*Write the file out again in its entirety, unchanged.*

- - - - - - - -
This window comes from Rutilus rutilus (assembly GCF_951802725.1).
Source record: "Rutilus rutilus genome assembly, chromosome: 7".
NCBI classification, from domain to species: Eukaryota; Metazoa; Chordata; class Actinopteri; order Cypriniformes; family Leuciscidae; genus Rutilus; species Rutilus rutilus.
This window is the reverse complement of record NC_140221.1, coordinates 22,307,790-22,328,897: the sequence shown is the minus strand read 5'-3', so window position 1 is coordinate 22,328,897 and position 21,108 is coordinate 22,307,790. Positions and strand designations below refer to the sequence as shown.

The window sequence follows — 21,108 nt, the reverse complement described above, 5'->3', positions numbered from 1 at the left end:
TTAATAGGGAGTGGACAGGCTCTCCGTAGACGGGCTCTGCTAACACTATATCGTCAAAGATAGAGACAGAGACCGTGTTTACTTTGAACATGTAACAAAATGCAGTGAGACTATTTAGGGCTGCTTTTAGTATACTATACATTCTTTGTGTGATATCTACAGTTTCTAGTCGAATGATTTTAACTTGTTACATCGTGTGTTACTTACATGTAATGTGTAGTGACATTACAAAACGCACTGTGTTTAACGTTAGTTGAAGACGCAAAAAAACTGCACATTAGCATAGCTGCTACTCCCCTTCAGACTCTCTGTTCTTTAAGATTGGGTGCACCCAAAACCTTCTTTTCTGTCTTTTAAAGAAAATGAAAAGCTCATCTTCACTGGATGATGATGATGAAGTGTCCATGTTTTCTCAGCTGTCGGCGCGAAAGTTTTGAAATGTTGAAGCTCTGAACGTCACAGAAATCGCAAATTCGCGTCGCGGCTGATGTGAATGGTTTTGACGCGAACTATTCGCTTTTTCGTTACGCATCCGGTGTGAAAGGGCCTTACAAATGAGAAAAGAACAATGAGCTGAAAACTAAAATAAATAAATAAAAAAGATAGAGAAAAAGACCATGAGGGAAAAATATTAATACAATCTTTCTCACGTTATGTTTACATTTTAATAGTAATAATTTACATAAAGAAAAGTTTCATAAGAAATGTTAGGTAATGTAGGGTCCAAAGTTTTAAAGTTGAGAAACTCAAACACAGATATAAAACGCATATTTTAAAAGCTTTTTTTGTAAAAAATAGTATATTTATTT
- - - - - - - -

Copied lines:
This window comes from Rutilus rutilus (assembly GCF_951802725.1).
Source record: "Rutilus rutilus genome assembly, chromosome: 7".
NCBI classification, from domain to species: Eukaryota; Metazoa; Chordata; class Actinopteri; order Cypriniformes; family Leuciscidae; genus Rutilus; species Rutilus rutilus.
This window is the reverse complement of record NC_140221.1, coordinates 22,307,790-22,328,897: the sequence shown is the minus strand read 5'-3', so window position 1 is coordinate 22,328,897 and position 21,108 is coordinate 22,307,790. Positions and strand designations below refer to the sequence as shown.

The window sequence follows — 21,108 nt, the reverse complement described above, 5'->3', positions numbered from 1 at the left end:
TTAATAGGGAGTGGACAGGCTCTCCGTAGACGGGCTCTGCTAACACTATATCGTCAAAGATAGAGACAGAGACCGTGTTTACTTTGAACATGTAACAAAATGCAGTGAGACTATTTAGGGCTGCTTTTAGTATACTATACATTCTTTGTGTGATATCTACAGTTTCTAGTCGAATGATTTTAACTTGTTACATCGTGTGTTACTTACATGTAATGTGTAGTGACATTACAAAACGCACTGTGTTTAACGTTAGTTGAAGACGCAAAAAAACTGCACATTAGCATAGCTGCTACTCCCCTTCAGACTCTCTGTTCTTTAAGATTGGGTGCACCCAAAACCTTCTTTTCTGTCTTTTAAAGAAAATGAAAAGCTCATCTTCACTGGATGATGATGATGAAGTGTCCATGTTTTCTCAGCTGTCGGCGCGAAAGTTTTGAAATGTTGAAGCTCTGAACGTCACAGAAATCGCAAATTCGCGTCGCGGCTGATGTGAATGGTTTTGACGCGAACTATTCGCTTTTTCGTTACGCATCCGGTGTGAAAGGGCCTTACAAATGAGAAAAGAACAATGAGCTGAAAACTAAAATAAATAAATAAAAAAGATAGAGAAAAAGACCATGAGGGAAAAATATTAATACAATCTTTCTCACGTTATGTTTACATTTTAATAGTAATAATTTACATAAAGAAAAGTTTCATAAGAAATGTTAGGTAATGTAGGGTCCAAAGTTTTAAAGTTGAGAAACTCAAACACAGATATAAAACGCATATTTTAAAAGCTTTTTTTGTAAAAAATAGTATATTTATTT